Eyes on the prize
Players try to add a little funk to the DunkPosted: Friday February 08, 2002 8:44 PM
Updated: Saturday February 09, 2002 6:31 PM
By Marty Burns, CNNSI.com
PHILADELPHIA -- Spurs veteran guard Steve Smith has an idea how the NBA can add some funk to the Dunk.
"Maybe they need to recognize the winner more," Smith says, when asked how the league could get more big-name players to participate in the Slam Dunk Contest. "Like give him a car or a 10-foot trophy or something."
Sorry, Steve, but this year's Slam Dunk champion will have to settle for a mere $25,000 check. Not that anyone in this year's field is complaining.
Rockets guard Steve Francis, Sonics forward Desmond Mason, Warriors guard Jason Richardson and Kings forward Gerald Wallace each said Friday at All-Star media day that he was eager to put on a show worthy of the all-time greats.
Richardson, for example, said he began working Wednesday morning before practice with teammate Gilbert Arenas on a series of dunks he said he hoped would surprise the audience. Richardson, a 6-foot-6 skywalker, said he also got inspiration from watching old-timers like Darrell Dawkins and Dominique Wilkins.
"Those guys used to try to rip the rim off," he said. "That's what I try to do."
And how would Dawkins fare in a Dunk Contest today?
"Right now?" Richardson asked. "He's like, what, 45 years old?"
Rockets guard Steve Francis, meanwhile, said he didn't buy the idea that the Slam Dunk Contest has lost any luster. Just in case, though, he said the NBA might want to take Smith's advice.
"Give the winner a car! Yes! A sports car!" Francis said. "That's a great idea. If they did that, everybody would do it."
Celtics' Pierce makes his point
Celtics star Paul Pierce was happy to hear the news that Hornets guard Baron Davis had been named to the Eastern Conference team as a last-minute injury replacement.
Pierce and Davis grew up together in Los Angeles and played on the same elementary school teams. Pierce even laughed when reminded that Davis has been telling reporters how chubby Pierce used to be back in those days.
"Baron's like my little son," Pierce said. "I pretty much raised him and brought him up. He wouldn't even be in the NBA if it weren't for me, let alone an All-Star Game... He should give me half his check... We used to pick him up because he couldn't drive to the game."
Cavaliers guard Andre Miller, who was passed over to replace the injured Vince Carter, also grew up in L.A. and played with Pierce. When Boston had a chance to draft Miller in 1999, Pierce strongly urged the team to do so. "If we had Andre Miller right now, there's no telling where we'd be," Pierce said.
"But I like my team the way it is, too, so everything has worked out."
And which of his pals would he choose if he were building a team?
"That's a tough one," Pierce said. "Just give me a coin and I'll flip. Both are tough competitors; both are among the best young point guards in the game. If you're building a franchise, you can't go wrong with either one."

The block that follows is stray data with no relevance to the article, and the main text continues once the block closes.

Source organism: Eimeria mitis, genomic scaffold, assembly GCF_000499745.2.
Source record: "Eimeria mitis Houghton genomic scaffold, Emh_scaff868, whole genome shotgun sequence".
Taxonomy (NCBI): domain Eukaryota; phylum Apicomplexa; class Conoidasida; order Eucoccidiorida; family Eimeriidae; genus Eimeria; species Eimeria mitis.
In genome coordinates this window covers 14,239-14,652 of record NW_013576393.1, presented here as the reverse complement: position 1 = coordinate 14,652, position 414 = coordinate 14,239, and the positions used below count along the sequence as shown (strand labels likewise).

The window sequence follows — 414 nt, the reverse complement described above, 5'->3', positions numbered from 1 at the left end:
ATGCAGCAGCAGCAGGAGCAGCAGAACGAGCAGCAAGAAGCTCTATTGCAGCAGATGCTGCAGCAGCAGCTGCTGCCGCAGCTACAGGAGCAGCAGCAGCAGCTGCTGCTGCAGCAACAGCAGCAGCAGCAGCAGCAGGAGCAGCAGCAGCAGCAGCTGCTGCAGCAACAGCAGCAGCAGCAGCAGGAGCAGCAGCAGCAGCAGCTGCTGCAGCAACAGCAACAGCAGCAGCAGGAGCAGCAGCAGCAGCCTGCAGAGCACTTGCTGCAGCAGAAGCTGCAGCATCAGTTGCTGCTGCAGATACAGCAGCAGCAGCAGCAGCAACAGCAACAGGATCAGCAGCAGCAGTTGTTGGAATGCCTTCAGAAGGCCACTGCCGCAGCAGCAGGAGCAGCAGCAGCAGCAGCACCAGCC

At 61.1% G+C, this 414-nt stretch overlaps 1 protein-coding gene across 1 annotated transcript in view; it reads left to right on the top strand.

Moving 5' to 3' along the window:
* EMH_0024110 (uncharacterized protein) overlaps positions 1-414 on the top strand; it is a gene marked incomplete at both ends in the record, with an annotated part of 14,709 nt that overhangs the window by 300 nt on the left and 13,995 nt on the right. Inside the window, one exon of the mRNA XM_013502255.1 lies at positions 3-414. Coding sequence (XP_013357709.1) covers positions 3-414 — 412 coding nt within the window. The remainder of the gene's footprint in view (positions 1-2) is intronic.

Shooting stars discuss strategy
Who says there's no strategy in the long-distance shootout?
Bucks guard Ray Allen, who won the event last year, says the key is deciding whether to go for speed or rhythm. "Do you want to get through all the racks, or do you take the time to make sure you get the best shot?" Allen asked. "I think I'll take my time and try to make sure I get a good shot."
Another strategy is to try to bribe your opponent. Pierce, who also will be competing in the shootout, said he offered Allen a thousand dollars to skip the event. "The prize money is $25,000," Allen said. "I'm planning on winning that."
Utah's Kirilenko explains origins of 'AK 47'
Russian rookie Andrei Kirilenko, known as "AK 47" for his initials and jersey number, says he got the idea from teammate Quincy Lewis during the summer.
"He said, 'Andrei, take 47, like AK 47, like the Russian Rifle,'" Kirilenko said. "I told him I liked No. 13. That was my number."
Kirilenko says he relented only after John Amaechi signed with the Jazz as a free agent later in the summer. Amaechi wanted No. 13, so Kirilenko decided to go with Lewis' advice. "I'm comfortable with it," Kirilenko said. "I'm against wars. I'm against weapons. But it's funny, and I like it."
Kirilenko now hopes to shoot down the competition in the Rookie Challenge. Along the way, he'd like to help his chances in the Rookie of the Year race, where he currently is considered a dark horse behind Pacers guard Jamaal Tinsley and Grizzlies stars Pau Gasol and Shane Battier.
"I'm trying to help my team win games," he said. "I'm not trying to score 30 points. I could get zero points, but if I get the win, then I'm happy. The end of the season will show who the best players are."